Here we are in the last days of the conference, and parties are frantically trying to agree to a text and civil society (at least parts of it) are being frozen out of the process. The secretariat has massively reduced the number of NGOs allowed in the conference center and today some entire delegations, including Friends of the Earth, were denied entry.
Good news: Oceana was able to get in, and we're still here talking about ocean acidification and it's impacts on the ocean.
This is Jackie's seventh post from the Copenhagen climate conference. Read the others here. - Emily
One sore point in the Copenhagen process for some us is the lack of focus on our oceans. By raising ocean issues at every opportunity we hope to begin to remedy the historic lack of attention they have recieved. As the second week of the two-week meeting began, Oceana partnered with dozens of like-minded organizations to co-sponor an international "Oceans Day."
This is Jackie's sixth post from the Copenhagen climate conference. Read the others here. - Emily
Ahhh, Saturday. Sleep late, read the paper over a long cup of coffee, go for a stroll in the park. Any other Saturday perhaps, but not when you're attending the most important environmental meeting there is. Instead, Oceana was hard at work, pulling together some of the top marine scientists anywhere to do what we came here to do -- tell the world about ocean acidification.
By eight o'clock, we had pulled together a star-studded panel including Dr. Vicki Fabry, well known for her research on those elegant little salmon snacks known as pteropods. You know, the ones with the dissolving shells you have seen in so many of our materials? Scripps Institue of Oceanography also put forward Dr. Andrew Dickson, who explained the "simple" chemistry involved, and it was all kicked off by Dr. Tony Haymet, Scripps' Director.
Based on the other side of the pond, but also part of our Copenhagen team, we heard from Dr. Carol Turley, who discussed the biology of acidification - the effects on corals and other marine life. Turley's colleague Kelvin Boot shared a fun animation developed by kids to tell the story about acidification.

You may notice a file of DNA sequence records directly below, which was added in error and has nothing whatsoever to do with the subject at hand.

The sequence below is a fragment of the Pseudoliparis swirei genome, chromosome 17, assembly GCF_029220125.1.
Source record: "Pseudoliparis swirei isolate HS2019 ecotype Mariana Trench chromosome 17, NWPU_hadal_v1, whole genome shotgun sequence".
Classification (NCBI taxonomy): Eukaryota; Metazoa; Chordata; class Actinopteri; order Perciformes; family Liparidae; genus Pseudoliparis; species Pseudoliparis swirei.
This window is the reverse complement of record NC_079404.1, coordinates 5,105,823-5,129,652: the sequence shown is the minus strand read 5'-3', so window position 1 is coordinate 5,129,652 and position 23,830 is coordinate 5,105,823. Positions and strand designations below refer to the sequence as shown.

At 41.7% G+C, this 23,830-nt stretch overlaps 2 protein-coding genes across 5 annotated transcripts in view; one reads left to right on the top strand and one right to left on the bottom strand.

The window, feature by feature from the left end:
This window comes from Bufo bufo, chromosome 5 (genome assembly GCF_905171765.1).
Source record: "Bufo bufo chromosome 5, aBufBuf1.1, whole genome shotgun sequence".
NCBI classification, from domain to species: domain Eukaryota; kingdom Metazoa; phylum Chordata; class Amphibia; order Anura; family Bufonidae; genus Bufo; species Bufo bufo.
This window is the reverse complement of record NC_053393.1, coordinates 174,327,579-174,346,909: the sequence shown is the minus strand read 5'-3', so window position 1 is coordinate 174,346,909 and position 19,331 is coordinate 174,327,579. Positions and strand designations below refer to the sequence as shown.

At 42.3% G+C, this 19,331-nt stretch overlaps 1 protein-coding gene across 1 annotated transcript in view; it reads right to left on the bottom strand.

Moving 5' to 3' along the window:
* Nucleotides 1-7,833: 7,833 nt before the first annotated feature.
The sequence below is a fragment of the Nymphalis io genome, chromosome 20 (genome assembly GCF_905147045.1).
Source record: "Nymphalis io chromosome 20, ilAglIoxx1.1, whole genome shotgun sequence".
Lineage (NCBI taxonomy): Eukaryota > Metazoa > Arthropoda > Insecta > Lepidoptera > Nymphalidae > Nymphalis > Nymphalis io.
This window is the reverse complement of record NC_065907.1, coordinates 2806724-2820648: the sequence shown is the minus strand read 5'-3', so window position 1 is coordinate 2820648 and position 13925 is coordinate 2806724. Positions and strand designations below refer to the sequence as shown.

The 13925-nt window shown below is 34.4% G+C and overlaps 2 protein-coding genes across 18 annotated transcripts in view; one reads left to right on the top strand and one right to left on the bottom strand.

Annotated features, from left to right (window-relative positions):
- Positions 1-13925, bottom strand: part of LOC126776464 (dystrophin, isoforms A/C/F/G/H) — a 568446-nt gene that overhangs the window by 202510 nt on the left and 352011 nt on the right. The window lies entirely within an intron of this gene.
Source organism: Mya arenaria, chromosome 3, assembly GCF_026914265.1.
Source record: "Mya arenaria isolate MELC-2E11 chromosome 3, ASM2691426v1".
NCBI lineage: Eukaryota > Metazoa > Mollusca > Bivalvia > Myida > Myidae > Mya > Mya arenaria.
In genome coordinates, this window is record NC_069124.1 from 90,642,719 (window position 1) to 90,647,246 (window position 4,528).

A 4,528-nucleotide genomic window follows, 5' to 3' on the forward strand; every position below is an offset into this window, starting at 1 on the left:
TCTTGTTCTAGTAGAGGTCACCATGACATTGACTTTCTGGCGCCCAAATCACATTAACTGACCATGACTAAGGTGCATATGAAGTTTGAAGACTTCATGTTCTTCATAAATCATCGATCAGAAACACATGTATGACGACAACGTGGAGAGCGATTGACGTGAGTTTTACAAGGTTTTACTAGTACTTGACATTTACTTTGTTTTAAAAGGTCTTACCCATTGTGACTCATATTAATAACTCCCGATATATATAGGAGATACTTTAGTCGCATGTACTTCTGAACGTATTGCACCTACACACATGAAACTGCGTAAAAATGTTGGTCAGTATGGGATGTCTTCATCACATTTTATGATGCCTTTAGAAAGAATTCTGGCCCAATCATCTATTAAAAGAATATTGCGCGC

And batting cleanup was our own Dr. Mike Hirshfield, Oceana's Chief Scientist and Senior VP for North America. Mike did a great job putting all the science in perspective so that we could talk about the policy changes that are needed to save our oceans.
Mike pointed out that we need to stabilize our atmospheric carbon dioxide levels at 350 parts per million in order to prevent the impacts on coral reefs and so many other animals in our oceans. He warned that allowing levels to get above 450 will spell disaster, and that we absolutely should not exceed that level. The solution: shifting to a clean energy economy, with solar and wind replacing oil and coal, as soon as possible. We had an excellent discussion about this with many questions from the audience, and all in all, a very good day's work, if I say so myself. Especially for a Saturday.
This is Jackie's fifth dispatch from Copenhagen. Check out the others here. -Emily
In his speech here in Copenhagen, Secretary of the Interior Salazar said that the United States could generate 20% of its electricity from wind by 2030, and we at Oceana want to see that become reality.
After all, it's part of shifting to a clean energy economy, which is the only way to stop ocean acidification. As I'm writing this from Denmark, this country is already 20 years ahead of those aspirations. Danes already get 20% of their electricity from offhshore wind... and climbing. Forget 20 and 30% goals, it's numbers like 85% that play a prominent role in Denmark's mid-term goal-setting.
So it only seemed appropriate for Oceana's team to visit one of these offshore sites while we were in Copenhagen. We went with Energy Futures to the Middlegrunden wind farm. This single array of 20 wind-generating units produces 40 MW of electricity, which may seem small, but as we photographed it, we could see more, larger arrays in the general area. All of those wind installations add up to 20% of power production, and ultimately the beginning of the end of acidification and all of our other climate change woes.